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1 April 1998 Human factors of first-line security
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Proceedings Volume 3314, Optical Security and Counterfeit Deterrence Techniques II; (1998)
Event: Photonics West '98 Electronic Imaging, 1998, San Jose, CA, United States
Human inspection of security features is based on a cycle of actions: the development and execution of a strategy, and the observation and evaluation of results. These actions aim at establishing the state of the object: genuine or fake. These actions require knowledge, which is either in the head (memorized) or in the world (provided by the object). It is argued that knowledge in the world is most suitable for adequate inspection of first line security features. In contrast, knowledge in the head cannot be relied on, unless standardization is consistently implemented. From the action cycle five pertinent questions ensue. How easily can the user: (1) determine and understand the function of the device? (2) tell what actions are possible? (3) execute the actions? (4) observe the results? (5) compare the observed results with the expected results? A set of generic design rules is derived, involving the function of the device, the execution of a strategy, and the evaluation of the result. A number of first line security features is evaluated from this human factors point of view. These comprise substrate embedded features (watermark, windowed thread), features added to the ink (iridescent pigment), printed features (intaglio, small lettering, see-throughs, latent images), and post-printed features (iridescent foils). It is concluded that many current security features do not meet basic ergonomic design rules. However, iridescent optically variable devices tend to have a potential to meet these requirements.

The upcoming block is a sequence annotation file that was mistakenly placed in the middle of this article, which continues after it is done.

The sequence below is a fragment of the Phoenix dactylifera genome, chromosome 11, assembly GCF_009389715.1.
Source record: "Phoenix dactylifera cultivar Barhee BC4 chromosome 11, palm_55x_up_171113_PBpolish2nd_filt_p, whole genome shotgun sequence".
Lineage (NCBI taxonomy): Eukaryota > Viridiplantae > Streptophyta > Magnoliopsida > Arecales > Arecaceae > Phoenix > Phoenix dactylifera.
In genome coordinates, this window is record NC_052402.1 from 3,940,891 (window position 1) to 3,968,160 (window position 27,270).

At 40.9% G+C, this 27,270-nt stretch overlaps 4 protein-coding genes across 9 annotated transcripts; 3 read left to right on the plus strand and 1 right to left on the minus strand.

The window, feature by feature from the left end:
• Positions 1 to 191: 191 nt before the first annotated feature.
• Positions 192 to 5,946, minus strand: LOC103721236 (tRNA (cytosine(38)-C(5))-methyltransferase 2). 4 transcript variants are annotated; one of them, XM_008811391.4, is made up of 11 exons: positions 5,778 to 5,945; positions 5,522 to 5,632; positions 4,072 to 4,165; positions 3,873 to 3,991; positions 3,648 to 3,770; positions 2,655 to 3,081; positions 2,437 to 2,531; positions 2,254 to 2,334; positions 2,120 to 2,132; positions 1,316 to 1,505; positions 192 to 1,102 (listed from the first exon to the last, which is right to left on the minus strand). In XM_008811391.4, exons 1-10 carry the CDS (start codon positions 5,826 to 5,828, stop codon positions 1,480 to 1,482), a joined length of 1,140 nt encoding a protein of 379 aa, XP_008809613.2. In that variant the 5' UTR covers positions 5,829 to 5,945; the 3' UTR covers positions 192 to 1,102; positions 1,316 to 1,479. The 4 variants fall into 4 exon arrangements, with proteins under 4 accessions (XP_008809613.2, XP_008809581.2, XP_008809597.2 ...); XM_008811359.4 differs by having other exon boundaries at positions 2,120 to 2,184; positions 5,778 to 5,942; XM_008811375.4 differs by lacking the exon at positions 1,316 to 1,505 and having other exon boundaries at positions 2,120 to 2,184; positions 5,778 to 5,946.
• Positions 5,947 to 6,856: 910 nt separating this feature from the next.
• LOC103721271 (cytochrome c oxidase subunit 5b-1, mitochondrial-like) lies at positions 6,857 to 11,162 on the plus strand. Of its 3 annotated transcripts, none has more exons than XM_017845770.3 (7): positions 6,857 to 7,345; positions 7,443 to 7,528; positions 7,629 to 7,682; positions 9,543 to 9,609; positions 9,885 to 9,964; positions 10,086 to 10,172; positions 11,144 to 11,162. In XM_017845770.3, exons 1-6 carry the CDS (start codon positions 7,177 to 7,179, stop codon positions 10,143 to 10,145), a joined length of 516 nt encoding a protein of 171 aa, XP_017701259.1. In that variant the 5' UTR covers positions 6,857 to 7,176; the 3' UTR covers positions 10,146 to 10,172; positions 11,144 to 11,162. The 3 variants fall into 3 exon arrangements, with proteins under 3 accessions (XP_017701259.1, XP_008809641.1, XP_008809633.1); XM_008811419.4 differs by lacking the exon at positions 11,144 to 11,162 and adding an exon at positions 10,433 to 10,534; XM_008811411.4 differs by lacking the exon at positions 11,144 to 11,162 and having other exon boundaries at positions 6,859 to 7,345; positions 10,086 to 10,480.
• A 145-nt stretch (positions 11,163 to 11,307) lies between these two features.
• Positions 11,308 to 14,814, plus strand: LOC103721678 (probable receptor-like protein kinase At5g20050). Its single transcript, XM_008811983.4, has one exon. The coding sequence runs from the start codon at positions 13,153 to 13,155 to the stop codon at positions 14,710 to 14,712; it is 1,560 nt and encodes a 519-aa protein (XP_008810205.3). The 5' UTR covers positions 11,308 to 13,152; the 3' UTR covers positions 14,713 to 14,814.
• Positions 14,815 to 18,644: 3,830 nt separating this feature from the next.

© (1998) COPYRIGHT Society of Photo-Optical Instrumentation Engineers (SPIE). Downloading of the abstract is permitted for personal use only.
Rudolf L. van Renesse "Human factors of first-line security", Proc. SPIE 3314, Optical Security and Counterfeit Deterrence Techniques II, (1 April 1998);

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